It’s not wrong to call Rick Springfield a renaissance man. Over a career that started more than four decades ago, Springfield has sold more than 25 million records, charted 17 top-40 hits, appeared as heartthrob Noah Drake on “General Hospital,” starred in the movie “Hard to Hold” and wrote both a best-selling autobiography and a novel.
The Aussie is best known for his hits, “Jessie’s Girl,” “Affair of the Heart” and “Don’t Talk to Strangers” and is one of the most recognizable names in music.
While the singer can often be seen in our area, the pandemic put some of his recent performances on hold, but approximately an hour away from Tysons, Springfield is performing at the Hollywood Casino at Charles Town Races on Friday, Feb. 25.
“I have a great band and we play a lot of the hits and have a great time out there,” Springfield says. “I’m really appreciative to be back playing. It was tough having to cancel so many dates because of the pandemic. I’m really happy to be playing with such great players.”
The singer used his time away from the stage recording a few albums. One was released in Australia, one was as part of The Red Locusts, an American supergroup consisting of Springfield, Matt Bissonette, Greg Bissonette and others, who released a tribute to The Beatles and power pop bands of the 1980s and 1990s; and a third is one of new material being release in the U.S. later this year.
Lyrically, fans may be surprised by what they hear.
“My new novel is all about the end of the world and the world on fire—dark humor, but my new record is more hopeful,” Springfield says.
The last two years gave the now-72-year-old a feel for what retirement would be like, and he’s not sure he’s ready for that. Still, he admits he did enjoy being home more than usual and doing some things he normally doesn’t get the time to do because of his busy touring schedule.
“It made me think about retiring, but once I got back on stage, I realized how much I still like this, so I think I’m going to be playing for a little longer,” Springfield says. “The crowds have been very up and in a real celebratory mood. No one is sitting on their hands and are very excited. It’s great seeing that because it makes it more fun for us all.”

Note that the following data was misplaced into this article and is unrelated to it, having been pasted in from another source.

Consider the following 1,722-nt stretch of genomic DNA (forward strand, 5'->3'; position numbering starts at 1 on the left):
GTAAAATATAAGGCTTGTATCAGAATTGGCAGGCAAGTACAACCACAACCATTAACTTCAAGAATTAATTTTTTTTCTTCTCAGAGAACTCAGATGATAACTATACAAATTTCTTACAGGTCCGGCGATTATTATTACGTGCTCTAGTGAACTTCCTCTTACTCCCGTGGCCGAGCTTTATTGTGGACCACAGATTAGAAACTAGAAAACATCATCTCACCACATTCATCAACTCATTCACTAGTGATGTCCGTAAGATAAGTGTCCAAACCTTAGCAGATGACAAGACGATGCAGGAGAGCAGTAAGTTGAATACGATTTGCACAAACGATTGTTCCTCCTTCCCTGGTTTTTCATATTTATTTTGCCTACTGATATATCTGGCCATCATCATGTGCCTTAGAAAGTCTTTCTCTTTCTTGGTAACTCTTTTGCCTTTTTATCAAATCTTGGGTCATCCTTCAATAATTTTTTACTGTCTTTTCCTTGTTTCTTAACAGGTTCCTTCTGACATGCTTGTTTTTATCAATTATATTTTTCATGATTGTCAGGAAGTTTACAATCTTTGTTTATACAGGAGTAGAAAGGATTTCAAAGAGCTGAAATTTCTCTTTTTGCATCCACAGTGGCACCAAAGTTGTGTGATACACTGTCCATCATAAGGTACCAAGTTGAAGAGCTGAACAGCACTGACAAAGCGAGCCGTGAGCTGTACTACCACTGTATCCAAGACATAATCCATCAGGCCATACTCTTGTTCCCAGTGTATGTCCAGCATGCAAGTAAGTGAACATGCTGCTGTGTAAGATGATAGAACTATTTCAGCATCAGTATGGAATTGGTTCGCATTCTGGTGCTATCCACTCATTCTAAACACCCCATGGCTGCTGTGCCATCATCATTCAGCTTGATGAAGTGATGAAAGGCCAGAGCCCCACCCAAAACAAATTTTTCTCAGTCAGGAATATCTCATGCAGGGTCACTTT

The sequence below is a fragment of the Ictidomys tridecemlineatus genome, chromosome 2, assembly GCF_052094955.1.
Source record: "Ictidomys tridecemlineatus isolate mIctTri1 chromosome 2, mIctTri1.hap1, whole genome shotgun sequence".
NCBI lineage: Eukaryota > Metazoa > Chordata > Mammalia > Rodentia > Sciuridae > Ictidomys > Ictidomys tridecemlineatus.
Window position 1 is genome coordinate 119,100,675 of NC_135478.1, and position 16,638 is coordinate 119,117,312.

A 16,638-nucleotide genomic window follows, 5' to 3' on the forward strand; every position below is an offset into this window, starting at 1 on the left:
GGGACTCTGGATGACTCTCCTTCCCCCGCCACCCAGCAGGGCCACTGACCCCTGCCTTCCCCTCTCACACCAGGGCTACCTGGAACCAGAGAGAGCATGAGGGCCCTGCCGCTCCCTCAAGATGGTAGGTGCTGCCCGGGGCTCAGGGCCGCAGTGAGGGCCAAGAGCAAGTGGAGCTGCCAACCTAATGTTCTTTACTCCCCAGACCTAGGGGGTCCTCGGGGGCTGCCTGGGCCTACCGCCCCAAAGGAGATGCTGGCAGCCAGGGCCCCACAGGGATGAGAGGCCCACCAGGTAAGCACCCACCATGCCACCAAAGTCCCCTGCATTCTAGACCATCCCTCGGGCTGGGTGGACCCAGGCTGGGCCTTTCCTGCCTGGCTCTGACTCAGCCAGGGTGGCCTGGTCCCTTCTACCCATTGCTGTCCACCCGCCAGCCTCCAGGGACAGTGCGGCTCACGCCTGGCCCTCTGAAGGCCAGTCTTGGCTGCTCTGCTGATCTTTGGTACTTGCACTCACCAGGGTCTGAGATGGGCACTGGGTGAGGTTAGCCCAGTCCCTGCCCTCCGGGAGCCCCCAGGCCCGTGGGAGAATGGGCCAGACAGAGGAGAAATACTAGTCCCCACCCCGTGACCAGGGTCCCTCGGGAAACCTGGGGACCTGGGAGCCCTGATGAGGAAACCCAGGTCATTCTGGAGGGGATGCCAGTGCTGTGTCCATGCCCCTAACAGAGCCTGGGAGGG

Springfield also hosts his own show on the ’80s channel of SIRIUS/XM Radio called “Working Class DJ,” where he plays music set to a particular theme each week and tells great stories about his career along the way.
“It’s really fun and I just re-upped for another year,” he says. “I have a studio at home where I record everything so I can do a couple of shows in there at a time.”
Whether its writing his novels or songs, Springfield doesn’t put pen to paper unless inspiration hits him, noting that he doesn’t force himself to write each day.
“I do it because I like to do it, and I won’t do it from 9-5. When inspiration comes, I take it and I get into a vibe,” Springfield says. “If I’m doing an album, it has a flow to it and if I enjoy it and I feel like something’s happening, the writing will come along more often.”
The rest of his 2022 is rather busy, though he’s still paying attention to the COVID limitations. But he’s hopeful that everything is back to normal soon and he’s able to play all the tour dates on his schedule.
Springfield’s audience is filled with people young and old, as newer generations have discovered his songs through their parents or shows like “Glee.”
“It’s exciting to me that younger people are enjoying the music,” he says. “You don’t really write wondering what’s going to happen with this song in 40 years. You hope someone gets it. When it has some sort of legs, it really has to do with the power of the music and the timing.”